Australian Researchers’ Mobility Portal

Sunday 5th July 2009

A year after its launch, ResearchGATE, a professional and social networking website for the world’s researchers, has signed up more than 80,000 members and become the preferred communication platform of three scientific organisations.

The third of those organisations, the German Society of Virology, was announced last month, joining the University of Georgia’s Biomedical and Health Sciences Institute and the Max Planck Society.

ResearchGATE chief executive Dr Ijad Madisch says the organisation’s members are distributed among 200 nations and among the full range of academic disciplines, though most are from the US and Germany and concentrated in biology and medicine.

As might be expected of a website-based networking site, ResearchGATE’s user group is skewed towards post-doctoral researchers and those in the 25-40 year age group, though more senior researchers are well represented, he says.

But Madisch says ResearchGATE is still a professional, rather than social, network with features including an abstract search engine, group discussion boards, and file sharing tools to assist professional activity. The groups, which include discussion forums and file sharing, have proved most popular, followed by the site’s literature search function.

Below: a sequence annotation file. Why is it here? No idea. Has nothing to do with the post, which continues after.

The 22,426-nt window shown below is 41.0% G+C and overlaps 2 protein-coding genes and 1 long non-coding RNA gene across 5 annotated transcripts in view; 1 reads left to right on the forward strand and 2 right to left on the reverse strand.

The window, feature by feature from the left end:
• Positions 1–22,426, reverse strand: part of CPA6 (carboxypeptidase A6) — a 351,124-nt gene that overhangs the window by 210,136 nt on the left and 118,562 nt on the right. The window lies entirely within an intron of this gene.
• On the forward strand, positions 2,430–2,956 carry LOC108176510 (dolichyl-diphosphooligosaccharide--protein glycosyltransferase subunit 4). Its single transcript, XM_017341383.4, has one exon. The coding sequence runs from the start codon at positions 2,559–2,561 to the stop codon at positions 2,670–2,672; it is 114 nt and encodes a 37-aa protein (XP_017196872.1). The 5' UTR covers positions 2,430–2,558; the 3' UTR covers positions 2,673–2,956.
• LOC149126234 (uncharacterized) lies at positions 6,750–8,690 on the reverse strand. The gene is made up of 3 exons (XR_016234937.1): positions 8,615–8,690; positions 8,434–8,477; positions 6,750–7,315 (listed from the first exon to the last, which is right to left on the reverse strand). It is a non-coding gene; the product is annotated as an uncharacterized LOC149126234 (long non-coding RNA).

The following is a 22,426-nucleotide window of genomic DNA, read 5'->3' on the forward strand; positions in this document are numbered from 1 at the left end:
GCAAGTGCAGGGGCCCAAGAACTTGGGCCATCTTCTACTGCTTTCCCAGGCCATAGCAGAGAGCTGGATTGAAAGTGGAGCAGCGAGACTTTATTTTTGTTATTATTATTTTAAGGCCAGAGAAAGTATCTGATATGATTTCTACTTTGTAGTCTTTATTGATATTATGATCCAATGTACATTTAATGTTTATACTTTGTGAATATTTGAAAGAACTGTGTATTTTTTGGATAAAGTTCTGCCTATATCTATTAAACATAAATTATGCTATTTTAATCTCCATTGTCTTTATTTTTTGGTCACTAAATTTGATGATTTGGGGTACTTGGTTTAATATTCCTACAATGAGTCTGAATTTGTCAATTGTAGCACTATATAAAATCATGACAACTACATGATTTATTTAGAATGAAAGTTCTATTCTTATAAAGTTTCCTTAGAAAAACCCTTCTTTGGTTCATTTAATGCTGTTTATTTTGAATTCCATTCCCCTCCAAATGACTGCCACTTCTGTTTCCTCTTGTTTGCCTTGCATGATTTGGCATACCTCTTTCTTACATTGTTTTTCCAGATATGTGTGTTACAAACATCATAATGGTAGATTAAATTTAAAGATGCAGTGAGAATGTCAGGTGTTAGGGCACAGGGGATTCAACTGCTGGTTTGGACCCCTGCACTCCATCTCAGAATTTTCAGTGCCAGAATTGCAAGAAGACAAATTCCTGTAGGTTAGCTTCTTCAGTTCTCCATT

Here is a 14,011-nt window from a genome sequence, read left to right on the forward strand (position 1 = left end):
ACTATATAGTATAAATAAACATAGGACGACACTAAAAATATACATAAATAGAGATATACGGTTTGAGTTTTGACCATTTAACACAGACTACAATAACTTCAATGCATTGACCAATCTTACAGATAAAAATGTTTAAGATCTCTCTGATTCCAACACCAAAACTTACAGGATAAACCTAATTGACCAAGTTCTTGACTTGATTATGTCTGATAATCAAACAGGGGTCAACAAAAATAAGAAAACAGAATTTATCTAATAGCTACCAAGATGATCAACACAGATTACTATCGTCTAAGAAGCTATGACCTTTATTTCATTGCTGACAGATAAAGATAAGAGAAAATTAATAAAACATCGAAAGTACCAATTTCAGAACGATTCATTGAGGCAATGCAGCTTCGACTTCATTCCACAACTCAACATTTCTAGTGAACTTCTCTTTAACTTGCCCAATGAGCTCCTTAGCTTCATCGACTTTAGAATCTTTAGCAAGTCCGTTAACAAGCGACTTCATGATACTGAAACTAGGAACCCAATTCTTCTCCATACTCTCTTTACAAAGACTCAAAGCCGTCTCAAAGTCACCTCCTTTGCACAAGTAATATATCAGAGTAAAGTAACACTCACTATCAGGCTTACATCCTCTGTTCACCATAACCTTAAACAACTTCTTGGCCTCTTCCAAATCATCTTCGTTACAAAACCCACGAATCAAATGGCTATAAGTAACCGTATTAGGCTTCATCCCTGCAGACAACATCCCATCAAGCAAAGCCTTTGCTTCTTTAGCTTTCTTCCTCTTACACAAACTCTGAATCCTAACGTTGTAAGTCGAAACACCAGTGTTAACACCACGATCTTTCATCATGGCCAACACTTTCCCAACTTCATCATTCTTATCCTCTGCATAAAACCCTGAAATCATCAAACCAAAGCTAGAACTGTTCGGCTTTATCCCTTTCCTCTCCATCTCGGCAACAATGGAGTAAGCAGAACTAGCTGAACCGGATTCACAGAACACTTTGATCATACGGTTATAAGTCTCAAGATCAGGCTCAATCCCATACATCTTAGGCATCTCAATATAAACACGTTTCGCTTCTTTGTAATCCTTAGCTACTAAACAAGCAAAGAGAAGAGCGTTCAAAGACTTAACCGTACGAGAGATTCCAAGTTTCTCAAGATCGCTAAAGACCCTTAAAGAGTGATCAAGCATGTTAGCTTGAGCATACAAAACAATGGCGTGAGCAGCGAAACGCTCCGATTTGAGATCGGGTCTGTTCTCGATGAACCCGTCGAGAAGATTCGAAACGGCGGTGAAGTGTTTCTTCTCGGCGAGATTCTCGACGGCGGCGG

Madisch came up with the idea for ResearchGATE when he was a visiting fellow at Harvard University and Massachusetts General Hospital in 2007. After returning to Germany to complete his doctoral research, he founded to promote communication and collaboration among the world’s research scientists.

He returned to Boston recently to establish it as the American headquarters.
ResearchGATE now plans to develop a stable income stream by setting up a jobs board.